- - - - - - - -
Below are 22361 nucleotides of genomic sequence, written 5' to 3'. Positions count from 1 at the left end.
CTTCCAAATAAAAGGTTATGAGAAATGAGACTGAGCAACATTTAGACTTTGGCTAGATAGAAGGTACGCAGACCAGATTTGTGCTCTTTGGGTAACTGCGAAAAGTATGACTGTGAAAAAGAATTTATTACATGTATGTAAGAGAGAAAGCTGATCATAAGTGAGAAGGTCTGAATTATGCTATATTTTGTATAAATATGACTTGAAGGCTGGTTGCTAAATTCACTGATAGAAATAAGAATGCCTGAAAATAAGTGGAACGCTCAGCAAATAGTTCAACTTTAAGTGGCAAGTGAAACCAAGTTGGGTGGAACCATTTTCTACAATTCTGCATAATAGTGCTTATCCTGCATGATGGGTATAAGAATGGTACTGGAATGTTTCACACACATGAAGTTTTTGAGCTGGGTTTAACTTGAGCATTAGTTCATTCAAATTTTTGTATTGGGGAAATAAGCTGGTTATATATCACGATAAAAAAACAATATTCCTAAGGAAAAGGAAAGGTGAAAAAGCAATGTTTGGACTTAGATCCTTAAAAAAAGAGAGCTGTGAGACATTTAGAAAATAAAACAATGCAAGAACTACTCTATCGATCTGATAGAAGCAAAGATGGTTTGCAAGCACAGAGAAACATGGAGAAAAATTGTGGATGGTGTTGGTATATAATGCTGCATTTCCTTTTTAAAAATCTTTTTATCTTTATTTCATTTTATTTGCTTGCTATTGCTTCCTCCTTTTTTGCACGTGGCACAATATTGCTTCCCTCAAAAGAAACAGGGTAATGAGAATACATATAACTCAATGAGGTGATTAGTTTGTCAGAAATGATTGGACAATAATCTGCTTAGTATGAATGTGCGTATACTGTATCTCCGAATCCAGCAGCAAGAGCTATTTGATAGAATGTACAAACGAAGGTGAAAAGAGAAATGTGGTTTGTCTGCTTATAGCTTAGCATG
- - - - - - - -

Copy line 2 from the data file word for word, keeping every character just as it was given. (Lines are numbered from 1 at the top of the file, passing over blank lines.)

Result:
CTTCCAAATAAAAGGTTATGAGAAATGAGACTGAGCAACATTTAGACTTTGGCTAGATAGAAGGTACGCAGACCAGATTTGTGCTCTTTGGGTAACTGCGAAAAGTATGACTGTGAAAAAGAATTTATTACATGTATGTAAGAGAGAAAGCTGATCATAAGTGAGAAGGTCTGAATTATGCTATATTTTGTATAAATATGACTTGAAGGCTGGTTGCTAAATTCACTGATAGAAATAAGAATGCCTGAAAATAAGTGGAACGCTCAGCAAATAGTTCAACTTTAAGTGGCAAGTGAAACCAAGTTGGGTGGAACCATTTTCTACAATTCTGCATAATAGTGCTTATCCTGCATGATGGGTATAAGAATGGTACTGGAATGTTTCACACACATGAAGTTTTTGAGCTGGGTTTAACTTGAGCATTAGTTCATTCAAATTTTTGTATTGGGGAAATAAGCTGGTTATATATCACGATAAAAAAACAATATTCCTAAGGAAAAGGAAAGGTGAAAAAGCAATGTTTGGACTTAGATCCTTAAAAAAAGAGAGCTGTGAGACATTTAGAAAATAAAACAATGCAAGAACTACTCTATCGATCTGATAGAAGCAAAGATGGTTTGCAAGCACAGAGAAACATGGAGAAAAATTGTGGATGGTGTTGGTATATAATGCTGCATTTCCTTTTTAAAAATCTTTTTATCTTTATTTCATTTTATTTGCTTGCTATTGCTTCCTCCTTTTTTGCACGTGGCACAATATTGCTTCCCTCAAAAGAAACAGGGTAATGAGAATACATATAACTCAATGAGGTGATTAGTTTGTCAGAAATGATTGGACAATAATCTGCTTAGTATGAATGTGCGTATACTGTATCTCCGAATCCAGCAGCAAGAGCTATTTGATAGAATGTACAAACGAAGGTGAAAAGAGAAATGTGGTTTGTCTGCTTATAGCTTAGCATG